Audie Cornish

Audie Cornish is a co-host of All Things Considered, NPR's award-winning afternoon newsmagazine.

Previously, she served as host of Weekend Edition Sunday. Prior to moving into that host position in the fall of 2011, Cornish reported from Capitol Hill for NPR News, covering issues and power in both the House and Senate and specializing in financial industry policy. She was part of NPR's six-person reporting team during the 2008 presidential election, and had a featured role in coverage of the Democratic National Convention in Denver.

Cornish comes to Washington, D.C., from Nashville, where she covered the South for NPR, including many the Gulf states left reeling by the 2005 hurricane season. She has also covered the aftermath of other disasters, including the deaths of several miners in West Virginia in 2006, as well as the tornadoes that struck Tennessee in 2006 and Alabama in 2007.

Before coming to NPR, Cornish was a reporter for Boston's award-winning public radio station WBUR. There she covered some of the region's major news stories, including the legalization of same sex marriage, the sexual abuse scandal in the Boston Roman Catholic Archdiocese, as well as Boston's hosting of the Democratic National Convention. Cornish also reported for WBUR's syndicated programming including On Point, distributed by NPR, and Here and Now.

In 2005, Cornish shared in a first prize in the National Awards for Education Writing for "Reading, Writing, and Race," a study of the achievement gap. She is a member of the National Association of Black Journalists.

Cornish has served as a reporter for the Associated Press in Boston. She graduated from the University of Massachusetts at Amherst.

For the past six months, NPR's Audie Cornish has held a series of conversations with women navigating the male-dominated world of comedy. Here are some highlights.

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AUDIE CORNISH, HOST:

There was a time when congressional Republicans railed against the budget deficit. In recent history, think of the Tea Party movement, whose members called for driving down debt, deficits and government spending.

"There are so many ways to get this right, they had to look for a way to get this wrong."

That's author L.L. McKinney's response to Barnes & Noble's "Diverse Editions" campaign. McKinney's most recent book, A Dream So Dark, is a sequel to A Blade So Black, a contemporary retelling of Alice in Wonderland with a black female lead.

Adrian Bartos and Bobbito Garcia are a world-famous radio and club DJ duo. They hosted a podcast from NPR called What's Good with Stretch and Bobbito. Today, their debut album, No Requests, is out — and there's something undeniably cheeky about that title if you're a couple of DJs.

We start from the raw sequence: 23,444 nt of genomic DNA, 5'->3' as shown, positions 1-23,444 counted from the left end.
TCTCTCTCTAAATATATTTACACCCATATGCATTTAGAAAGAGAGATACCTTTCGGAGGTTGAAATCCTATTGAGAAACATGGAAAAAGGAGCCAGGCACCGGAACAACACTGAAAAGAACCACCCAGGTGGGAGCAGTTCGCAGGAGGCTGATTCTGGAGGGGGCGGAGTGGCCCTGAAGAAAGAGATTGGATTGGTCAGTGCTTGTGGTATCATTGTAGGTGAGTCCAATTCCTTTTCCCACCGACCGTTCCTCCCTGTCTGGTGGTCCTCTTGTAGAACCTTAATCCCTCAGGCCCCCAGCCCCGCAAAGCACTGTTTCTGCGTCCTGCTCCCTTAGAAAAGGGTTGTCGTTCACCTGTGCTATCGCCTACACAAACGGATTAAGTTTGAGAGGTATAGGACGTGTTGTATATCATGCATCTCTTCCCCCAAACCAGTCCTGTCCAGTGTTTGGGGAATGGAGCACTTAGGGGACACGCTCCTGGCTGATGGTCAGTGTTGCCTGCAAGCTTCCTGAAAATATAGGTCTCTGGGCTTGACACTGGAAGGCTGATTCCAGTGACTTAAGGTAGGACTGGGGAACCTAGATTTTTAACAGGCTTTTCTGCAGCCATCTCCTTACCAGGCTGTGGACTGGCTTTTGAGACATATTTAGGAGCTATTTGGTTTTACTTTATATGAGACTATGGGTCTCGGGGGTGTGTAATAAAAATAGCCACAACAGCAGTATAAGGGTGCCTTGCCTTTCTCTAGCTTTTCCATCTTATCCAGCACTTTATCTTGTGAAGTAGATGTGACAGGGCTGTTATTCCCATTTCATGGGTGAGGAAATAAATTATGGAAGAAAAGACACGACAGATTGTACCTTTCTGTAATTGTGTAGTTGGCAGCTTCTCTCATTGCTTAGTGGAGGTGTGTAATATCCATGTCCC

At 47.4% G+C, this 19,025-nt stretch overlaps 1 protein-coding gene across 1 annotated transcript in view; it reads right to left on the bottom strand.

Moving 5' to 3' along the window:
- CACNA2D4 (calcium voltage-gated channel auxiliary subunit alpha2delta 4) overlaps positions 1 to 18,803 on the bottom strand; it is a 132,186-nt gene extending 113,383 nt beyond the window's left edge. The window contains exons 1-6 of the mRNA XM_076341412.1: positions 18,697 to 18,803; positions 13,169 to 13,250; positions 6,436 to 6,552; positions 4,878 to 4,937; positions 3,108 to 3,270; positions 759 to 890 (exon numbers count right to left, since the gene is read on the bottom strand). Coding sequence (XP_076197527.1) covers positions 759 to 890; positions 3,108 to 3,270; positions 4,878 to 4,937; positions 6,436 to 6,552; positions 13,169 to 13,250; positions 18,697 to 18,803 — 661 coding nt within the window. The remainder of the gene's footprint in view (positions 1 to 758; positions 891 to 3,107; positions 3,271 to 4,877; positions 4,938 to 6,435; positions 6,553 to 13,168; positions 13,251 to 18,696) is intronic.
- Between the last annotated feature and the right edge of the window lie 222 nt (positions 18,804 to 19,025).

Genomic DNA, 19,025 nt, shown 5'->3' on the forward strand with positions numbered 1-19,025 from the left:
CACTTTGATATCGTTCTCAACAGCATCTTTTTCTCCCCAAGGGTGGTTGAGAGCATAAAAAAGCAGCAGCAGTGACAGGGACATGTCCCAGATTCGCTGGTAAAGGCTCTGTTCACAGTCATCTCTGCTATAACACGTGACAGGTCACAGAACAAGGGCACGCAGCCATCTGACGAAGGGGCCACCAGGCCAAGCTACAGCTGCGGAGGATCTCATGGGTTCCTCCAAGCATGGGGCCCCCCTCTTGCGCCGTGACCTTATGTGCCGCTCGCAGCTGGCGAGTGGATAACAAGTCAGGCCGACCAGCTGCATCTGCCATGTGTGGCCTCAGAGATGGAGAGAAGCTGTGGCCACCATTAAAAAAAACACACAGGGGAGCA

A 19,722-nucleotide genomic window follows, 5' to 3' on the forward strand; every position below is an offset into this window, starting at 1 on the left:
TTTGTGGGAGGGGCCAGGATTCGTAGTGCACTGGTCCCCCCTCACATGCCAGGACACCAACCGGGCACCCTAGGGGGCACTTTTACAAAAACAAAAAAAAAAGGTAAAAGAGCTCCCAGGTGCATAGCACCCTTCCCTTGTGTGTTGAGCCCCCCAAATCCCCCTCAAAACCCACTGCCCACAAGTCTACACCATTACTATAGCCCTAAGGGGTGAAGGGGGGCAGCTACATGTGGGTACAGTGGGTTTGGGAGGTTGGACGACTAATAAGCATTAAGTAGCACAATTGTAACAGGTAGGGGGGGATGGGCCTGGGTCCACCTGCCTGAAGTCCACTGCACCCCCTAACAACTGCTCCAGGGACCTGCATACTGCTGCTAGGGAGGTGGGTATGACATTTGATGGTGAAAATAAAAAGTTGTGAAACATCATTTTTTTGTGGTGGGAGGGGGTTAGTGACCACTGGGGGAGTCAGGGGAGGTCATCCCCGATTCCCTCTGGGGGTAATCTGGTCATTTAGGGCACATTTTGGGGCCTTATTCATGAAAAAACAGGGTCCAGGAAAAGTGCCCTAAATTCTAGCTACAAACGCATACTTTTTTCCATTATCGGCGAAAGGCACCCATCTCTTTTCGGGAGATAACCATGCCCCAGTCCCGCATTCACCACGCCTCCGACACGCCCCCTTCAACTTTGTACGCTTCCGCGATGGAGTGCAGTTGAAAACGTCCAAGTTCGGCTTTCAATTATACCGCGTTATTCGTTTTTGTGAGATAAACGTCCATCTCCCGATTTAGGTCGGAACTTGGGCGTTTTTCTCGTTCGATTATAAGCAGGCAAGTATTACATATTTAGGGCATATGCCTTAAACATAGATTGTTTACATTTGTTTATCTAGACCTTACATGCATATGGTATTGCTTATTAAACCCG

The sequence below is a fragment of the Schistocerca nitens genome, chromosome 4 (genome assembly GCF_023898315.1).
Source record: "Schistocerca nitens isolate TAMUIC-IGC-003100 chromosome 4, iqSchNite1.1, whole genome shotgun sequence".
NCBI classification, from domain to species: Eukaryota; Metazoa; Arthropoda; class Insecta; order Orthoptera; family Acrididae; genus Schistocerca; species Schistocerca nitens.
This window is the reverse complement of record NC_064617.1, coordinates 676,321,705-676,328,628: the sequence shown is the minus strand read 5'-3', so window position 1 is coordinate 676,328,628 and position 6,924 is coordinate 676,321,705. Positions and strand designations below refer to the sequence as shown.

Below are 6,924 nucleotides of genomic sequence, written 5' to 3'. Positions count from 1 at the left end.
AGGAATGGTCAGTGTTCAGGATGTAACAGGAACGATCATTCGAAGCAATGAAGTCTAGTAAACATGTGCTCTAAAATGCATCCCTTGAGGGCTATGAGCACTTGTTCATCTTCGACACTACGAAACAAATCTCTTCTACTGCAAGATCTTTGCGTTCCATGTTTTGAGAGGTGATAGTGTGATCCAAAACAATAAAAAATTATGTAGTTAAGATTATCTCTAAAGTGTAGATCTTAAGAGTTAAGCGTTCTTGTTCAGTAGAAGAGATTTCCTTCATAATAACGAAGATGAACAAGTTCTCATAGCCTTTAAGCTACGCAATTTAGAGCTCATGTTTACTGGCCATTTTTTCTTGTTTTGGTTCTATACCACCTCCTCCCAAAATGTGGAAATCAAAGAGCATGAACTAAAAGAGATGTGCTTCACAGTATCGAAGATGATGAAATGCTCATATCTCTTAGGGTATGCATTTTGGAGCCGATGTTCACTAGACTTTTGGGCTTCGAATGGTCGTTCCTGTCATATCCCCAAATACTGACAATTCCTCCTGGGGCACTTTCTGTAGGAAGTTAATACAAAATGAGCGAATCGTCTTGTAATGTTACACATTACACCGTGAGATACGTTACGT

The last decade of music saw major artists break many of the rules about how to release an album. Beyoncé and Drake popularized the "surprise release" — putting out albums with little to no roll-out at all. So in the era of surprise digital drops, and at the beginning of a new year of music, how do you make predictions about what's coming?

Comedian Margaret Cho has spent decades as a trailblazer on race and sexuality, carving out a loud, unapologetic brand on stage and screen. One of her bits is about Asian American women dating white men.

"AGAIN!!!"

That request/demand will be familiar to any parent — kids hardly ever want to read a book just once. So we asked Matt de la Peña, Newbery medal-winning children's author (and dad), to recommend books that stand up, reading, after reading, after reading, after reading ...

The good news is, there are a lot of great books out there. "We're in a golden age of picture books," says de la Peña. "There are books tackling so many different subjects that were never explored in the past."

Why the Trump administration delayed nearly $400 millions of dollars in security aid to Ukraine is the question at the heart of the impeachment inquiry into President Trump.

Democrats say the president tried to coerce an ally to help him take down a political opponent. Republicans argue it's a routine use of presidential power.

Interviews with current and former officials show how the Trump administration's hold-up of aid to Ukraine was irregular and likely violated U.S. law, and has far-reaching consequences at home and overseas.

For comedian and actor Jenny Slate, the path to finding her own voice went through crushing failure (professional) and heartbreak (divorce).

She began her career in stand-up, was drafted to Saturday Night Live — and was fired. The path that followed was uncharted.

When the genre-defying British artist FKA twigs was 26, she came out with her debut album. Originally a dancer, twigs paired her experimental, highly-produced sound with artistic choreography and sweeping visuals. At 31, she's back with her follow-up, Magdalene.

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